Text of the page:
Town Board Vote Lacks Transparency -- Again
How the Town Board granted enhanced benefits to 21 employees without full disclosure.
When it comes to open and transparent government, there's the letter of the law -- and the spirit of the law. And once again, our elected officials have chosen to abide by the former while ignoring the latter.
This time, the issue is the Town Board's vote, at 11:10pm on December 18, to grant 21 town employees additional vacation and/or other time off benefits without full public disclosure and without giving the public an opportunity to ask questions about or comment on the pending resolution.
Sometimes, what isn't said is more important than what is said.
What the public WAS told.
On December 3, in an untelevised open meeting, the Board discussed accumulated vacation days, the controversial issue at the heart of the current lawsuit between the Town and former Town Comptroller Joan Goldberg. There was also a discussion of the number of vacation days department heads should be entitled to, but there was no discussion of specific number of days. (Note: this discussion was a follow up to a November 13 closed door discussion.)
On December 18, at approximately 3:238pm, residents who subscribe to the Town Board agenda email list received a copy of the evening's agenda. The text of a proposed new benefits resolution for department heads which was attached to the agenda included:
During the Courtesy of the Floor portion of the meeting, I informed the Board that I had questions about the benefits resolution but that I would postpone asking them until the Board was ready to discuss the resolution. But I never had an opportunity to ask those questions as the discussion was moved to the very end of the meeting and AFTER Supervisor Grace unilaterally cancelled the second Courtesy of the Floor session.
After a brief discussion that touched only on a few sections of the draft resolution, the Board approved a slightly modified benefits resolution.
What the public was NEVER told.
1. That the Board was granting more generous vacation benefits to 21 employees and that depending on how those employees chose to use these benefits, the richer benefits could end up costing the Town money.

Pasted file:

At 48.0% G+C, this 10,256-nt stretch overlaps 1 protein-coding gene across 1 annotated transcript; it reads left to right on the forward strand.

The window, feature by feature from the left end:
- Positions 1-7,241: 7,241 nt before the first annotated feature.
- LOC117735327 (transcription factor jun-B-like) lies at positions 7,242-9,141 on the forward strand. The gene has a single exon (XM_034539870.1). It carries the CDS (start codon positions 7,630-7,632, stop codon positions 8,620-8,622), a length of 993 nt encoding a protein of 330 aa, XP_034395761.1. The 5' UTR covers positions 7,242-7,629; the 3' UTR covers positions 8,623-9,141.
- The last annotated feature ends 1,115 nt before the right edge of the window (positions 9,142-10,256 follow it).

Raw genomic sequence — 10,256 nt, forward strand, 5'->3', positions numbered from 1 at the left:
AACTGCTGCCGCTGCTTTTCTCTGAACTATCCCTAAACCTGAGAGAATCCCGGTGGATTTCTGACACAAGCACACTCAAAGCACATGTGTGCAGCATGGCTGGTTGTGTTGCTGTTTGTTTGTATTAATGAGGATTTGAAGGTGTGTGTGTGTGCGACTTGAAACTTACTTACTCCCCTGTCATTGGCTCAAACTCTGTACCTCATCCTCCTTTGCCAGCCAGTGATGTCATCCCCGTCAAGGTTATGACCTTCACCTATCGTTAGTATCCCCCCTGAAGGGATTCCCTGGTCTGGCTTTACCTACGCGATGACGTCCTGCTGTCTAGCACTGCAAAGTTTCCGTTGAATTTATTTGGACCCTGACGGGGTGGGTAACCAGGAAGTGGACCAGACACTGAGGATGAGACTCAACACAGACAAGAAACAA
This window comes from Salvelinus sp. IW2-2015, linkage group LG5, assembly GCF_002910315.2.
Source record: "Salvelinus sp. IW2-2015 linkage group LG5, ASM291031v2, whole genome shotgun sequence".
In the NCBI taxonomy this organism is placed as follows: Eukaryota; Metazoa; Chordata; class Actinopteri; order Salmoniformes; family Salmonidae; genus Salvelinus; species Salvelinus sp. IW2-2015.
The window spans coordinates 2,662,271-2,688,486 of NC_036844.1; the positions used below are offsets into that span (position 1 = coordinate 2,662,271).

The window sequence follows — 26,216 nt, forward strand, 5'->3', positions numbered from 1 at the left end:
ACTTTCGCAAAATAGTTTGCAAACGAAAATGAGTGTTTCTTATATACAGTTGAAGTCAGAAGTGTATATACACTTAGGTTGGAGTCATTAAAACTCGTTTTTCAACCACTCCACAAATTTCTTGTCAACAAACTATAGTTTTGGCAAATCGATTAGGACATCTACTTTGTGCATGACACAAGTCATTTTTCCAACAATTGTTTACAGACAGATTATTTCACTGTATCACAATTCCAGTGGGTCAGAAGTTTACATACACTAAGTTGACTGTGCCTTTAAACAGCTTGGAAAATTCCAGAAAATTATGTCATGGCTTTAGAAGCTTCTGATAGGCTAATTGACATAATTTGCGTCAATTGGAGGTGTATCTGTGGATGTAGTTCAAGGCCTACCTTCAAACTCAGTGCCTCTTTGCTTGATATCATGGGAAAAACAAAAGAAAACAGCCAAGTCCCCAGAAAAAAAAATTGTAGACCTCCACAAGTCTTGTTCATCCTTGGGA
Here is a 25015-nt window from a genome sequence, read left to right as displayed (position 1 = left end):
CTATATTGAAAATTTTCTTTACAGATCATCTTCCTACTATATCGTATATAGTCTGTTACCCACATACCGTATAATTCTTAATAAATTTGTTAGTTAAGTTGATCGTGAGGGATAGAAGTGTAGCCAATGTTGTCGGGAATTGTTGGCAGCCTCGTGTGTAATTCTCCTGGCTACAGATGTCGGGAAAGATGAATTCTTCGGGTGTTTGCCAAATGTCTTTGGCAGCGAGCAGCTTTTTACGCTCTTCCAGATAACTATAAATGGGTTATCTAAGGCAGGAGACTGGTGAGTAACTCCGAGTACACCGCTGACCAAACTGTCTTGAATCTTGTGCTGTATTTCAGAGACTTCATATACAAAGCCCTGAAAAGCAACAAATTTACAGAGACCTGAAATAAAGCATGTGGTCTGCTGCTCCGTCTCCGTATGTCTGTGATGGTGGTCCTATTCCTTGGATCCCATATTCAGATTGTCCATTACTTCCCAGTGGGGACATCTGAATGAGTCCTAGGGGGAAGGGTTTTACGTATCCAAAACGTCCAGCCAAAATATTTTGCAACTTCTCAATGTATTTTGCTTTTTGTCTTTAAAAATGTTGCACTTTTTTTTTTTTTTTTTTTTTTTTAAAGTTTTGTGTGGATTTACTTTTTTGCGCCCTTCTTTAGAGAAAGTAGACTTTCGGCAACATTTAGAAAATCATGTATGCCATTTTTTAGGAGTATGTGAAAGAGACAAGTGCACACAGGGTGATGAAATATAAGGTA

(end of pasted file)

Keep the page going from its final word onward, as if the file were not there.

The Board never explained that the new vacation benefits schedule granted certain employees more vacation days than they were entitled to under the CSEA contract. For example, under the current CSEA contract, an employee would have to work at least 13 years to get 20 vacation days; under the new resolution, the employee would be entitled to 20 days after only one year of service. (Comparison of CSEA and new vacation benefits)
I had hoped to ask the Board about the cost implications of the added vacation days and the new buy out provision. (During the discussion, it was revealed that the Board had rejected an earlier 10 day buy out proposal because of its financial impact; the policy issue had obviously been discussed at the November 13 closed session.)
2. That the Board was granting a new, vaguely defined, benefit worth an additional five days of time off.
The December 18 resolution allows the 21 covered employees to take off an additional five days per year to attend "community events" during regular working hours without having to use their other accrued leave time (vacation, floating leave or personal leave). The only definition of a community event is: "community being (defined) for these purposes as the Town of Yorktown or Westchester County."
What exactly constitutes a "community event" that involves employees needing to take time off?
3. That the Board was expanding the number of employees entitled to enhanced benefits.
While the 1993 benefits resolution dealt exclusively with department heads, the December 18 resolution covers department heads and "other managerial and professional employees holding office titles not covered by the CSEA contract." Included in the "other" category are the: confidential secretary to the Supervisor, the assistant (a.k.a. secretary) to the Highway Superintendent, the Deputy Town Clerk and the Deputy Court Clerk, a new job title that was created in 2012.
Why were these "other" support staff employees included in a resolution dealing with department heads?
Sadly, the current administration just doesn't "get it." Transparency isn't something to be tolerated and danced around; it's something to be embraced. Transparency is what enables us to hold our elected officials accountable for their actions. Transparency is what gives meaning to the word democracy.